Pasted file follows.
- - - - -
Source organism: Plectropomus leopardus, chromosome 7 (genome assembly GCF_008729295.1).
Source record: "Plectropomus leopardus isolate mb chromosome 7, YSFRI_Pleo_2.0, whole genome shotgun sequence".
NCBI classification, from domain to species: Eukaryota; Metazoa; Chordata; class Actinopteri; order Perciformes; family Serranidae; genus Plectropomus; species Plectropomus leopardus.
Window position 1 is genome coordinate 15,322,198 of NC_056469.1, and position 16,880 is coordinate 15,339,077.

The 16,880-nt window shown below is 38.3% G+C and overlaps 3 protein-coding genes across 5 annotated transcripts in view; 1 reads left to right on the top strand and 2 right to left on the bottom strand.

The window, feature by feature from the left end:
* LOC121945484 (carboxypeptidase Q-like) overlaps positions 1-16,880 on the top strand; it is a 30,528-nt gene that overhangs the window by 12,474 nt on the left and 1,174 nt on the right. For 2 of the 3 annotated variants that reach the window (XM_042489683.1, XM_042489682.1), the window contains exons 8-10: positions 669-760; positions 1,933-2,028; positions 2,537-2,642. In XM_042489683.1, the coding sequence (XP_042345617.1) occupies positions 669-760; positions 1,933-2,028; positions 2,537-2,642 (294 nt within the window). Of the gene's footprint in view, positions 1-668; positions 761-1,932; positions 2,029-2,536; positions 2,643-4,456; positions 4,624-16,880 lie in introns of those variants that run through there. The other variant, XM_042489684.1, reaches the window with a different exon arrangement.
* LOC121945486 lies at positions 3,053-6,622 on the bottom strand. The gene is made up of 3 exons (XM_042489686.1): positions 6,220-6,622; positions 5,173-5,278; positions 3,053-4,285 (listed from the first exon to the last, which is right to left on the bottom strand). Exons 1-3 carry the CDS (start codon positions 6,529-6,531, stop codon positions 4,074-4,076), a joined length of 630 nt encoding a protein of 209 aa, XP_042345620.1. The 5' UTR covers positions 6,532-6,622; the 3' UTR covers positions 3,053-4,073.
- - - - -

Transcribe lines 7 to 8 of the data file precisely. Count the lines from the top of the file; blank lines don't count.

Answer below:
* LOC121945484 (carboxypeptidase Q-like) overlaps positions 1-16,880 on the top strand; it is a 30,528-nt gene that overhangs the window by 12,474 nt on the left and 1,174 nt on the right. For 2 of the 3 annotated variants that reach the window (XM_042489683.1, XM_042489682.1), the window contains exons 8-10: positions 669-760; positions 1,933-2,028; positions 2,537-2,642. In XM_042489683.1, the coding sequence (XP_042345617.1) occupies positions 669-760; positions 1,933-2,028; positions 2,537-2,642 (294 nt within the window). Of the gene's footprint in view, positions 1-668; positions 761-1,932; positions 2,029-2,536; positions 2,643-4,456; positions 4,624-16,880 lie in introns of those variants that run through there. The other variant, XM_042489684.1, reaches the window with a different exon arrangement.
* LOC121945486 lies at positions 3,053-6,622 on the bottom strand. The gene is made up of 3 exons (XM_042489686.1): positions 6,220-6,622; positions 5,173-5,278; positions 3,053-4,285 (listed from the first exon to the last, which is right to left on the bottom strand). Exons 1-3 carry the CDS (start codon positions 6,529-6,531, stop codon positions 4,074-4,076), a joined length of 630 nt encoding a protein of 209 aa, XP_042345620.1. The 5' UTR covers positions 6,532-6,622; the 3' UTR covers positions 3,053-4,073.